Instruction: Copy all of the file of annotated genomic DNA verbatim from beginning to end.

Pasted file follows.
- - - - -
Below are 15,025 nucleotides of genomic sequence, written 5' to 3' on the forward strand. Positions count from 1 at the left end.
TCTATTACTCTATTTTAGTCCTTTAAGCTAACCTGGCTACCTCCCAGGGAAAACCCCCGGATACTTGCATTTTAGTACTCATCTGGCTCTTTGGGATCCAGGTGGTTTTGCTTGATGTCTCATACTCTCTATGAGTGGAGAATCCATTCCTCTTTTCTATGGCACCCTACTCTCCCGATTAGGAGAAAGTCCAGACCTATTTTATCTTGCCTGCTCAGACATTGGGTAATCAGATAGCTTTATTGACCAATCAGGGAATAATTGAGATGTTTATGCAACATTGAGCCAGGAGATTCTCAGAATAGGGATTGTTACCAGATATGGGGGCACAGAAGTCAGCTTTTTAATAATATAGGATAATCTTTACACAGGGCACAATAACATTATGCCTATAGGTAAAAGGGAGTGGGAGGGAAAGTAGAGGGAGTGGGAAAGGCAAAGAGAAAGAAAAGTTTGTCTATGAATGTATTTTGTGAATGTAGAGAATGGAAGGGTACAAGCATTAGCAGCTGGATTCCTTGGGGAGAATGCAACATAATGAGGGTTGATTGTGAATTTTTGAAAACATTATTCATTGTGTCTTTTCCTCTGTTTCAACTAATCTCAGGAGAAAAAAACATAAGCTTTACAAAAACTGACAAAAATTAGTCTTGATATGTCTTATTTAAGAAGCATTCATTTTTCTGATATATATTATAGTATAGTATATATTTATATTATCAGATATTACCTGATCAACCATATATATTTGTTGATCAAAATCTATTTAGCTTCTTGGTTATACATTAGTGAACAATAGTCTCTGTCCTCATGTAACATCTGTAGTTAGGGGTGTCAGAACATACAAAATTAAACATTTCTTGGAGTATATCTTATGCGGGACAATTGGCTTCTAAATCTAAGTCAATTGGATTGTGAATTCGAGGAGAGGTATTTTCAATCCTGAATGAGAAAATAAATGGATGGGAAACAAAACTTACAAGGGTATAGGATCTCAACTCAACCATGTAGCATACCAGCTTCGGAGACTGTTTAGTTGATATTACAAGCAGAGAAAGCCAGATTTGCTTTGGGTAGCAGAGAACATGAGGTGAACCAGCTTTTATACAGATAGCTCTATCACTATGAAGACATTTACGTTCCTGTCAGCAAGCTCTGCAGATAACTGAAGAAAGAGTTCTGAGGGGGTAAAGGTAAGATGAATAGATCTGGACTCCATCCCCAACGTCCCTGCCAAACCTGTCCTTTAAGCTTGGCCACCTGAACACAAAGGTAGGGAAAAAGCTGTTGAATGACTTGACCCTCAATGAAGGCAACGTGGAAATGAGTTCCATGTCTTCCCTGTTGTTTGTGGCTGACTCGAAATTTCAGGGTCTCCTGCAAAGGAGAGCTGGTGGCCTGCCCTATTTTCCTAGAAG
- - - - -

Below are 15,025 nucleotides of genomic sequence, written 5' to 3' on the forward strand. Positions count from 1 at the left end.
TCTATTACTCTATTTTAGTCCTTTAAGCTAACCTGGCTACCTCCCAGGGAAAACCCCCGGATACTTGCATTTTAGTACTCATCTGGCTCTTTGGGATCCAGGTGGTTTTGCTTGATGTCTCATACTCTCTATGAGTGGAGAATCCATTCCTCTTTTCTATGGCACCCTACTCTCCCGATTAGGAGAAAGTCCAGACCTATTTTATCTTGCCTGCTCAGACATTGGGTAATCAGATAGCTTTATTGACCAATCAGGGAATAATTGAGATGTTTATGCAACATTGAGCCAGGAGATTCTCAGAATAGGGATTGTTACCAGATATGGGGGCACAGAAGTCAGCTTTTTAATAATATAGGATAATCTTTACACAGGGCACAATAACATTATGCCTATAGGTAAAAGGGAGTGGGAGGGAAAGTAGAGGGAGTGGGAAAGGCAAAGAGAAAGAAAAGTTTGTCTATGAATGTATTTTGTGAATGTAGAGAATGGAAGGGTACAAGCATTAGCAGCTGGATTCCTTGGGGAGAATGCAACATAATGAGGGTTGATTGTGAATTTTTGAAAACATTATTCATTGTGTCTTTTCCTCTGTTTCAACTAATCTCAGGAGAAAAAAACATAAGCTTTACAAAAACTGACAAAAATTAGTCTTGATATGTCTTATTTAAGAAGCATTCATTTTTCTGATATATATTATAGTATAGTATATATTTATATTATCAGATATTACCTGATCAACCATATATATTTGTTGATCAAAATCTATTTAGCTTCTTGGTTATACATTAGTGAACAATAGTCTCTGTCCTCATGTAACATCTGTAGTTAGGGGTGTCAGAACATACAAAATTAAACATTTCTTGGAGTATATCTTATGCGGGACAATTGGCTTCTAAATCTAAGTCAATTGGATTGTGAATTCGAGGAGAGGTATTTTCAATCCTGAATGAGAAAATAAATGGATGGGAAACAAAACTTACAAGGGTATAGGATCTCAACTCAACCATGTAGCATACCAGCTTCGGAGACTGTTTAGTTGATATTACAAGCAGAGAAAGCCAGATTTGCTTTGGGTAGCAGAGAACATGAGGTGAACCAGCTTTTATACAGATAGCTCTATCACTATGAAGACATTTACGTTCCTGTCAGCAAGCTCTGCAGATAACTGAAGAAAGAGTTCTGAGGGGGTAAAGGTAAGATGAATAGATCTGGACTCCATCCCCAACGTCCCTGCCAAACCTGTCCTTTAAGCTTGGCCACCTGAACACAAAGGTAGGGAAAAAGCTGTTGAATGACTTGACCCTCAATGAAGGCAACGTGGAAATGAGTTCCATGTCTTCCCTGTTGTTTGTGGCTGACTCGAAATTTCAGGGTCTCCTGCAAAGGAGAGCTGGTGGCCTGCCCTATTTTCCTAGAAG